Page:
This is just my interpretation. Anyone should fee free to challange my reading of the rules and put a different case.



Check out this link:

Be aware - this guide is NOT up to date! But the definition in question is unchanged in the 2005 - 2008 rules.

Scroll down to the explanation of "racing’. Of interest is the idea that a boat still racing CAN interfere with another boat still racing so long as she doesn’t break any of the other rules. A boat that is no longer racing cannot (under rule 22.1). Thus the transition from racing to not racing is important, and the link above gives a view on when this transition takes place.



You know of any guide “rules for noobies” with pictures?



_/ if it isn’t broken, don’t fix it! _

The Karma Sutra comes to mind - but I presume you mean sailing.

Actually the site I linked to above isn’t bad, but it’s incomplete, and must be read in conjunction with the current rules as it is only up to date for the 1997 - 2000 rules. It’s also linked from the AMYA website.

There a books available - but I don’t know of a good website. I always used to use the late Eric Twiname’s book - which was updated with every new set of rules. Even though he died several years ago - I think the publisher has kept the series going.

I’m terrible and trying to describe the rules in a simple way. As someone who works with the law every day in his “real” job - I’m always going into way too much detail because my mind seems to want to avoid ambiguity.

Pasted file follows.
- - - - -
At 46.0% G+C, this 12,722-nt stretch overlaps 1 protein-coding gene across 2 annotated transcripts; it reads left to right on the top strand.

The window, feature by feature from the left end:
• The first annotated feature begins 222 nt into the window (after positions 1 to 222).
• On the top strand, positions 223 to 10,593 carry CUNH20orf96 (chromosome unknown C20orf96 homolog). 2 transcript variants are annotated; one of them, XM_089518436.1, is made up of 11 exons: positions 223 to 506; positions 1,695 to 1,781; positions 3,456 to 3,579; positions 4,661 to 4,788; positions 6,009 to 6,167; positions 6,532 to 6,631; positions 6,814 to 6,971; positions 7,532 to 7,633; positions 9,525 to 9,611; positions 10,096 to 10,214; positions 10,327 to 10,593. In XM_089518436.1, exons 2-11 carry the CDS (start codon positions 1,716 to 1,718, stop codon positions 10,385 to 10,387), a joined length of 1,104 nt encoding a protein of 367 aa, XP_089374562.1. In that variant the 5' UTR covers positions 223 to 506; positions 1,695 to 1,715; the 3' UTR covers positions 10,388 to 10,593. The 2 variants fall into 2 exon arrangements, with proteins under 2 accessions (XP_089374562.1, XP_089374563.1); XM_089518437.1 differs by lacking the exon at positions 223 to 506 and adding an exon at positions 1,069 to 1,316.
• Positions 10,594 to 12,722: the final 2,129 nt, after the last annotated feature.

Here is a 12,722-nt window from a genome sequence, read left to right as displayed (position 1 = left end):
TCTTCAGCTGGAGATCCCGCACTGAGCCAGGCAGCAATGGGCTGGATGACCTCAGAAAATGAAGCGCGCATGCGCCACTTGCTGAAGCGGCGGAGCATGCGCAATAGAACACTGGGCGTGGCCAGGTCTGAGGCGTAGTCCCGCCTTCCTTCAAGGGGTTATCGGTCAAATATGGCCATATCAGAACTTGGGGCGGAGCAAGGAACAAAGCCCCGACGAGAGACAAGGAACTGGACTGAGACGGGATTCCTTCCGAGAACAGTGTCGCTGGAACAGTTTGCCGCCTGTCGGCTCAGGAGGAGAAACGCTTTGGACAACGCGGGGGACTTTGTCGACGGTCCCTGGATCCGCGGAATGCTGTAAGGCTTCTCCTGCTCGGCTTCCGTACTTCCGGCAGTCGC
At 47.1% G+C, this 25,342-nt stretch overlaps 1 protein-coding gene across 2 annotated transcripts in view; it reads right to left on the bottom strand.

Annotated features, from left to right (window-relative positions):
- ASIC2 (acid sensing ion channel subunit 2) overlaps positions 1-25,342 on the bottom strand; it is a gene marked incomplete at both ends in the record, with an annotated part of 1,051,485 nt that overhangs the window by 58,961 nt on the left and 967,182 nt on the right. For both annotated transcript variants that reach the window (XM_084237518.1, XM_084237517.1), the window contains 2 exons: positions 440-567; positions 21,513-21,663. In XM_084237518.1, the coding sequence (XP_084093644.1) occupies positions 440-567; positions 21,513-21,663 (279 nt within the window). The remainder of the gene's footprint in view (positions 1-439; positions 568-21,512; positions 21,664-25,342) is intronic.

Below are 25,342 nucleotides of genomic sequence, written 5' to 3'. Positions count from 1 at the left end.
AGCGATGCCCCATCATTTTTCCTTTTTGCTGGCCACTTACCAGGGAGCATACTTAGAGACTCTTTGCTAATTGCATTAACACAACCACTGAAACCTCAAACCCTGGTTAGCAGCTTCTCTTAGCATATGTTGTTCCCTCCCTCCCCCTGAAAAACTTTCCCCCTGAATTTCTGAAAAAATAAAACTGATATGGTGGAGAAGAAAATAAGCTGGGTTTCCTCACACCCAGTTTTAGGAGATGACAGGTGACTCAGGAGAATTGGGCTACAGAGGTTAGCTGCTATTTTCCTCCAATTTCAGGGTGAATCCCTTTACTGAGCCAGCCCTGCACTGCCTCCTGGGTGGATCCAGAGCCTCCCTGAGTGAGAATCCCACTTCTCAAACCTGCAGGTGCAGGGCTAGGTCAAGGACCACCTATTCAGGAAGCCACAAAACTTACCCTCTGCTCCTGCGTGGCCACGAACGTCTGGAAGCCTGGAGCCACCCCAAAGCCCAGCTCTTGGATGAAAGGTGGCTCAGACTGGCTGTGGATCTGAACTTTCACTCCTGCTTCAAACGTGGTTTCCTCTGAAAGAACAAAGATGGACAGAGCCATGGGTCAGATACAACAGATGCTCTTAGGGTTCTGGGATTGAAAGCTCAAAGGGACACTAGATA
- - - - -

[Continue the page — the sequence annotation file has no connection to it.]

Maybe we should build a new website. We could agree on a format, and all the regulars on this forum could write one section each - with pictures.


By the way, US Sailing, via it’s hearing of protest appeals, has found that a boat is no longer racing the moment the transom clears the finishing line and finishing marks (US SAILING Appeals 16 and 26 and rule 28.1, Sailing the Course).

Note too the final sentence of Rule 28.1 “After finishing she need not cross the finish line completely.”

I conclude that if a boat finishes, but then falls back onto the course-side, she ceases to be “racing” once the hull is clear of the finish line and is in no danger of colliding with the finish marks. This differs slightly from my conlcusion above, which did not specify what was required to meet the deifinition of a boat “not racing”.

Further, I’ve looked again at the definition of “finished”. The definition provides for a boat taking a penalty in order to correct an error made while finishing. In such a case, the boat can take the penalty, and must then finish again. Obviously throughout this time the boat is still racing until she has finished (again) and cleared the finish line and marks.

I’m available for protest defense work. USD$390/hour Euro 300/hour plus expenses and perks. No pro bono engagements accepted.